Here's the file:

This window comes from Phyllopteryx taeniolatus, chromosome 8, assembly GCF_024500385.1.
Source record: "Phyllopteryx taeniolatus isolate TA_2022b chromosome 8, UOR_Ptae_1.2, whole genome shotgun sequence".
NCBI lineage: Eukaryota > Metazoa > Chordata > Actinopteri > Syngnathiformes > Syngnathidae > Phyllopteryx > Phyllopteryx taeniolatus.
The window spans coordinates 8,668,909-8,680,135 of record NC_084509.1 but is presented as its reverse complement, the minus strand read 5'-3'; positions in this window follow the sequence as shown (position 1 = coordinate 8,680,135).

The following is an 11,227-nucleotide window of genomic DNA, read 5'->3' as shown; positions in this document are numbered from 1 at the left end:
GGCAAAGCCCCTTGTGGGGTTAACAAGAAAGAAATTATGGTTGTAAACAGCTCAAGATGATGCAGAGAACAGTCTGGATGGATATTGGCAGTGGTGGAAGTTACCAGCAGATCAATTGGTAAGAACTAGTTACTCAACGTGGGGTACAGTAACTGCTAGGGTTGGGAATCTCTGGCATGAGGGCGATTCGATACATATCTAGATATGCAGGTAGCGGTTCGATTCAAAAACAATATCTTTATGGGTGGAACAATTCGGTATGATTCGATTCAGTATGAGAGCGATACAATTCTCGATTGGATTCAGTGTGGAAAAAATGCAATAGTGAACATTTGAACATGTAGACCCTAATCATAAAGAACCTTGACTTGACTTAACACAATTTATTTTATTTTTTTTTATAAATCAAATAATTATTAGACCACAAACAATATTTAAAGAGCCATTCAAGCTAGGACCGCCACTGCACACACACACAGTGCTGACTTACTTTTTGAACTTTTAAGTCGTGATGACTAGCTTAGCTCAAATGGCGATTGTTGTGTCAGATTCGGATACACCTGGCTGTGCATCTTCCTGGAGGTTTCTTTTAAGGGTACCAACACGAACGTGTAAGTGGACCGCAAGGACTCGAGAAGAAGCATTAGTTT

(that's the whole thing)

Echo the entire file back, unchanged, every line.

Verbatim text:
This window comes from Phyllopteryx taeniolatus, chromosome 8, assembly GCF_024500385.1.
Source record: "Phyllopteryx taeniolatus isolate TA_2022b chromosome 8, UOR_Ptae_1.2, whole genome shotgun sequence".
NCBI lineage: Eukaryota > Metazoa > Chordata > Actinopteri > Syngnathiformes > Syngnathidae > Phyllopteryx > Phyllopteryx taeniolatus.
The window spans coordinates 8,668,909-8,680,135 of record NC_084509.1 but is presented as its reverse complement, the minus strand read 5'-3'; positions in this window follow the sequence as shown (position 1 = coordinate 8,680,135).

The following is an 11,227-nucleotide window of genomic DNA, read 5'->3' as shown; positions in this document are numbered from 1 at the left end:
GGCAAAGCCCCTTGTGGGGTTAACAAGAAAGAAATTATGGTTGTAAACAGCTCAAGATGATGCAGAGAACAGTCTGGATGGATATTGGCAGTGGTGGAAGTTACCAGCAGATCAATTGGTAAGAACTAGTTACTCAACGTGGGGTACAGTAACTGCTAGGGTTGGGAATCTCTGGCATGAGGGCGATTCGATACATATCTAGATATGCAGGTAGCGGTTCGATTCAAAAACAATATCTTTATGGGTGGAACAATTCGGTATGATTCGATTCAGTATGAGAGCGATACAATTCTCGATTGGATTCAGTGTGGAAAAAATGCAATAGTGAACATTTGAACATGTAGACCCTAATCATAAAGAACCTTGACTTGACTTAACACAATTTATTTTATTTTTTTTTATAAATCAAATAATTATTAGACCACAAACAATATTTAAAGAGCCATTCAAGCTAGGACCGCCACTGCACACACACACAGTGCTGACTTACTTTTTGAACTTTTAAGTCGTGATGACTAGCTTAGCTCAAATGGCGATTGTTGTGTCAGATTCGGATACACCTGGCTGTGCATCTTCCTGGAGGTTTCTTTTAAGGGTACCAACACGAACGTGTAAGTGGACCGCAAGGACTCGAGAAGAAGCATTAGTTT